Channel migrants: UK officials head to France for talks after tragedy

Image source, PA Media

The UK and France have held "positive" talks on tackling trafficking following the deaths of 27 people in the Channel, a government source has told the BBC.

British officials are travelling to France later on Thursday to meet their equivalents and talk about how they can better work together.

Home Secretary Priti Patel will meet her French opposite number on Sunday, BBC News understands.

On Thursday more people made the journey despite Wednesday's deaths.

The 27 deaths marked the biggest loss of life by drowning in the English Channel on record and included 17 men, seven women – one of whom was pregnant – and three children.

France's interior minister Gerald Darmanin said regional prosecutors had launched an investigation into aggravated manslaughter.

He said two survivors were in a critical condition in a French hospital, where they are being treated for severe hypothermia. One is Iraqi and the other Somali, he told RTL radio.

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A UK government source told the BBC's political editor Laura Kuenssberg that talks earlier between Ms Patel and her French counterpart, Mr Darmanin, had been positive and that both countries had accepted there needs to be more collaboration between the two governments to help tackle people smuggling.

Earlier, Ms Patel told Parliament there was "no quick fix" to tackle the issue but said she had spoken to her French counterpart to offer to put more officers on the ground and had continued to push for joint patrols of the Channel.

She said that while the drownings were a "dreadful shock", they were not a surprise – describing the crossings as "absolutely unnecessary".

"This is about addressing long-term pull factors, smashing the criminal gangs that treat human beings as cargo and tackling supply chains," she said.

Calais MP Pierre-Henri Dumont dismissed the idea of joint patrols as "crazy" and said it would not change anything along the vast shoreline.

French President Emmanuel Macron has called an emergency meeting of European ministers to discuss how to stop the crossings.

He said France was going to ask for "extra help" from the British , adding that despite authorities telling migrants they were able to stay in France, they wanted to reach the UK.

Since the start of the year, 1,552 smugglers have been arrested in northern France and 44 smuggler networks dismantled, Mr Macron said.

Despite this, he said 47,000 attempted Channel crossings to the UK took place this year and 7,800 people were rescued.

Charles Devos, volunteer for the French National Sea Rescue organisation SNSM, was one of the first to reach the scene of Wednesday's tragedy after getting a mayday call from the coastguard.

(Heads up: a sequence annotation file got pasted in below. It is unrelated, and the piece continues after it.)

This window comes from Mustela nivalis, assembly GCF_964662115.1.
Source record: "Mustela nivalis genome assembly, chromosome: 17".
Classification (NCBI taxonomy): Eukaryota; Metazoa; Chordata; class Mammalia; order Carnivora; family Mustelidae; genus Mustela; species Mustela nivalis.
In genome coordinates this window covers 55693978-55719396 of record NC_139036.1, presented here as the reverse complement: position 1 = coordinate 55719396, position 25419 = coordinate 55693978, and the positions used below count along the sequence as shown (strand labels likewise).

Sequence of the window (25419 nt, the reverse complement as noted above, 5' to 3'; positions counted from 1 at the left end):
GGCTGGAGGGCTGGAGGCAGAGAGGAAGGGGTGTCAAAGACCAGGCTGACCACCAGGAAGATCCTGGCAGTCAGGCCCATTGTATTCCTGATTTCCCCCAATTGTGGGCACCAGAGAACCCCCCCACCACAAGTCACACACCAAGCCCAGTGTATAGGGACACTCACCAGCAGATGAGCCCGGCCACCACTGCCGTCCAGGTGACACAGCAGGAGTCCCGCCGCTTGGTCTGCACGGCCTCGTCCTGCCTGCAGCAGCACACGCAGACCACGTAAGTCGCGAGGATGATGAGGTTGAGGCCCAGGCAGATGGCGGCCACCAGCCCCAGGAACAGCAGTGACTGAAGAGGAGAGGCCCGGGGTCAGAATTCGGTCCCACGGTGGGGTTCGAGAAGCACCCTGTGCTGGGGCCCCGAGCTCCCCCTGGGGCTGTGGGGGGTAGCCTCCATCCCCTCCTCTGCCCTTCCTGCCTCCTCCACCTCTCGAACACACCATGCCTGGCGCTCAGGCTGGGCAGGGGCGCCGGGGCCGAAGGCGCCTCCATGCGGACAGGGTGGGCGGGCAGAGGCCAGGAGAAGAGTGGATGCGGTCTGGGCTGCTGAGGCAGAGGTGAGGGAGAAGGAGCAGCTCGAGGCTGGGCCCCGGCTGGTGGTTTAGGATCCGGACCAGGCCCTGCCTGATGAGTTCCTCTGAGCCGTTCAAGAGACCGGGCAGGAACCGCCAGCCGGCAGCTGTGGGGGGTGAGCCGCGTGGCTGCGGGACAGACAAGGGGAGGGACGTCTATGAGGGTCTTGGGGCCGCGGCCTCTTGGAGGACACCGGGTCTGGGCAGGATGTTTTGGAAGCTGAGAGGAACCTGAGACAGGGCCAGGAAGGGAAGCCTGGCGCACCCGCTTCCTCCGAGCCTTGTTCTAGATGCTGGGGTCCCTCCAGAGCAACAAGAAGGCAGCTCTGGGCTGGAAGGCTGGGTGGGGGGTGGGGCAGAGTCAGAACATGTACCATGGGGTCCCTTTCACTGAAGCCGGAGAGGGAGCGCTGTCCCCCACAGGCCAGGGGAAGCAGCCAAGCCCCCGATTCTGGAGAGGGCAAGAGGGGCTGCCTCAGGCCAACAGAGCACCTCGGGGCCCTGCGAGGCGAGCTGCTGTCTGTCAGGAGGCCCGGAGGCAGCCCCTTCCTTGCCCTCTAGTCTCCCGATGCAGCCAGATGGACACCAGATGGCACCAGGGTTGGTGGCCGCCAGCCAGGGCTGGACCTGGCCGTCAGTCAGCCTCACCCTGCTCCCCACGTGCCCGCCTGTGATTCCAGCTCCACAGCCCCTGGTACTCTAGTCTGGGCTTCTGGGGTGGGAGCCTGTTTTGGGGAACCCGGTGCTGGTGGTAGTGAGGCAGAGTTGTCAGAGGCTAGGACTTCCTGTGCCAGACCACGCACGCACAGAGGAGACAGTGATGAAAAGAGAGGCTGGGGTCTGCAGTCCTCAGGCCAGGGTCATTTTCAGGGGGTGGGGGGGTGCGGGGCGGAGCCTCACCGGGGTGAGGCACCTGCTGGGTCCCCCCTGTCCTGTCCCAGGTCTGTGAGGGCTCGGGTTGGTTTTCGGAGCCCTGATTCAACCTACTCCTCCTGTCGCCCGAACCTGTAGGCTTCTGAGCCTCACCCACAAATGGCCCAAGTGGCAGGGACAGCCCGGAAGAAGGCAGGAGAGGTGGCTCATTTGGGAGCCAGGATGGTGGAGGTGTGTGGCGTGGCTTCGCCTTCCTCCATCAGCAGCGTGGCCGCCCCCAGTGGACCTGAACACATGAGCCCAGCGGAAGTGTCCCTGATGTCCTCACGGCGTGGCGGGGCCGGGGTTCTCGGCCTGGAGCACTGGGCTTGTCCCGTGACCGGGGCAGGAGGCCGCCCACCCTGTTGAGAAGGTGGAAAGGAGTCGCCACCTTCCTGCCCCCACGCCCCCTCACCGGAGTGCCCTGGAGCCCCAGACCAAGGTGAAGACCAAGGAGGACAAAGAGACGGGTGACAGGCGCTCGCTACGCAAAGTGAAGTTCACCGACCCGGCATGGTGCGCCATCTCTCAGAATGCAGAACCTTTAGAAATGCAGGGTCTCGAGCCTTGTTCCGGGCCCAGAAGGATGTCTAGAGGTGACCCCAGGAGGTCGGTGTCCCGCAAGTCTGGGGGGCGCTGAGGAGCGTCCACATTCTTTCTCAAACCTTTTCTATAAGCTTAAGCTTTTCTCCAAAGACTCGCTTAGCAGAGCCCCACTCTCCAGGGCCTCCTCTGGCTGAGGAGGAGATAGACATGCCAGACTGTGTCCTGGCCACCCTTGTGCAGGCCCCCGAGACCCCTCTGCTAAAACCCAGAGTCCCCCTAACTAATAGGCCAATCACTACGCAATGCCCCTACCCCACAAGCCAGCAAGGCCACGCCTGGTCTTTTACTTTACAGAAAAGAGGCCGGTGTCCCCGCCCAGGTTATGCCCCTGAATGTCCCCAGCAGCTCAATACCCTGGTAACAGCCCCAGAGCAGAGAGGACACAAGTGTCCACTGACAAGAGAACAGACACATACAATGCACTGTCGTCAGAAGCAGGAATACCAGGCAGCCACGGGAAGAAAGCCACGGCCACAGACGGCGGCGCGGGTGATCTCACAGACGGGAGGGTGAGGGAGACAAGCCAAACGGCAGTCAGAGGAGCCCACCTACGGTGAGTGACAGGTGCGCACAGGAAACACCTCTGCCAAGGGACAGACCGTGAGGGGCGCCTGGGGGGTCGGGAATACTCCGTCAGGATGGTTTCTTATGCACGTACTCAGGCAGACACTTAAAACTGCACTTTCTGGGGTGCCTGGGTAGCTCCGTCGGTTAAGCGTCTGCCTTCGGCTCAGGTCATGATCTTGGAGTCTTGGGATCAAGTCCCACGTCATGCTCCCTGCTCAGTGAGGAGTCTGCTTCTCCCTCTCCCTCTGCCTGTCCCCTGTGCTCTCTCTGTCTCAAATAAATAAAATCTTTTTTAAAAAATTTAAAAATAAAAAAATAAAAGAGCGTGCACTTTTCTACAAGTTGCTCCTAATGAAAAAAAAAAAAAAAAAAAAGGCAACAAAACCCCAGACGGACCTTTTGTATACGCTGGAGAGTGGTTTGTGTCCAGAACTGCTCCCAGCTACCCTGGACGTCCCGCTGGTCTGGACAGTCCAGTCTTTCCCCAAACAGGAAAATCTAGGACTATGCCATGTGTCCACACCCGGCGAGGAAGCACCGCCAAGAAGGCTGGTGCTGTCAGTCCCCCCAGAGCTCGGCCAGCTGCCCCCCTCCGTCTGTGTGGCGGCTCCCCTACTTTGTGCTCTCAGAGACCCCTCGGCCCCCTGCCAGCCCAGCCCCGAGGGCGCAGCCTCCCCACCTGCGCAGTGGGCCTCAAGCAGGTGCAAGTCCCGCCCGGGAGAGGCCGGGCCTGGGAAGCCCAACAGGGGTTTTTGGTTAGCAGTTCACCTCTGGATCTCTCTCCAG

He told French radio station Delta FM he and his crew picked up six bodies that were drifting in the water.

"We passed next to an inflatable boat that was completely deflated. What little air remained was keeping it afloat. I don't know if there were children, but we picked up [the body of] a pregnant woman and a young man who was around 18 or 20," he said.

"It's hard to say, but I was expecting this, we know it would end in tragedy, and today sadly that's the case."

Despite the loss of life more people made the dangerous crossing on Thursday morning, with a group wearing life jackets seen huddled together onboard a lifeboat near Dover.

BBC News reporter Simon Jones said around 40 migrants were brought into Dover by the lifeboat charity the RNLI.

Labour leader Sir Keir Starmer criticised Mrs Patel for "playing to the headlines" but "actually not achieving anything".

He said the UK should be working with the French authorities in the makeshift camps, where the power of the people smugglers was "far greater" than that of the authorities.

The UK has pledged to pay France €62.7m (£54m) during 2021-22 to help secure the borders.

It comes as asylum claims made in the UK have risen to the highest level in nearly 20 years, with 37,562 applications in the year to September.

The Dover Strait is the busiest shipping lane in the world and has claimed many lives of people trying to cross in inflatable dinghies.

Record numbers of migrants are making the crossing from France to the UK and it is thought at least 10 other people had died in the past few weeks while attempting to cross.

This year more than 25,700 migrants have arrived in the UK by boat, more than three times the 8,469 that did so in 2020.

While the number coming across the Channel by boat has soared, that is only part of the picture regarding migrants – as this year has seen far fewer using other strategies to enter the country undetected.

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